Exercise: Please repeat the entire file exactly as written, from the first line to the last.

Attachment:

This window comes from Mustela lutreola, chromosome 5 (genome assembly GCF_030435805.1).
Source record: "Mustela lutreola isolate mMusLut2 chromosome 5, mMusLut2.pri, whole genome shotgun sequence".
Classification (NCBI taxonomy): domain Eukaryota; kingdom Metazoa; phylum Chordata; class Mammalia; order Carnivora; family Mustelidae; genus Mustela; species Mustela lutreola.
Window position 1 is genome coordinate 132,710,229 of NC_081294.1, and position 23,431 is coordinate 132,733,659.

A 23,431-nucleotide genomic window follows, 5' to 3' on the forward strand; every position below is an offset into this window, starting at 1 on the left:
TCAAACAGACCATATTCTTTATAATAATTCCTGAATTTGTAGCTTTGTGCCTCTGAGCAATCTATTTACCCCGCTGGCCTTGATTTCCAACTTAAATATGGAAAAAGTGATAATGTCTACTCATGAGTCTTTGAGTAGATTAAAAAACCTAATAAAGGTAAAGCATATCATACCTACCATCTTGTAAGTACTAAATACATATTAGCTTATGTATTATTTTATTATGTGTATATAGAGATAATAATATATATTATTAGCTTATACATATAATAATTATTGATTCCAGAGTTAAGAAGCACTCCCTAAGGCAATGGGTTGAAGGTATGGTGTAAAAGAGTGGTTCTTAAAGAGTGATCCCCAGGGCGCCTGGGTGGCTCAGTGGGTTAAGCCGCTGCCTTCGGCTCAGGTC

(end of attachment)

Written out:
This window comes from Mustela lutreola, chromosome 5 (genome assembly GCF_030435805.1).
Source record: "Mustela lutreola isolate mMusLut2 chromosome 5, mMusLut2.pri, whole genome shotgun sequence".
Classification (NCBI taxonomy): domain Eukaryota; kingdom Metazoa; phylum Chordata; class Mammalia; order Carnivora; family Mustelidae; genus Mustela; species Mustela lutreola.
Window position 1 is genome coordinate 132,710,229 of NC_081294.1, and position 23,431 is coordinate 132,733,659.

A 23,431-nucleotide genomic window follows, 5' to 3' on the forward strand; every position below is an offset into this window, starting at 1 on the left:
TCAAACAGACCATATTCTTTATAATAATTCCTGAATTTGTAGCTTTGTGCCTCTGAGCAATCTATTTACCCCGCTGGCCTTGATTTCCAACTTAAATATGGAAAAAGTGATAATGTCTACTCATGAGTCTTTGAGTAGATTAAAAAACCTAATAAAGGTAAAGCATATCATACCTACCATCTTGTAAGTACTAAATACATATTAGCTTATGTATTATTTTATTATGTGTATATAGAGATAATAATATATATTATTAGCTTATACATATAATAATTATTGATTCCAGAGTTAAGAAGCACTCCCTAAGGCAATGGGTTGAAGGTATGGTGTAAAAGAGTGGTTCTTAAAGAGTGATCCCCAGGGCGCCTGGGTGGCTCAGTGGGTTAAGCCGCTGCCTTCGGCTCAGGTC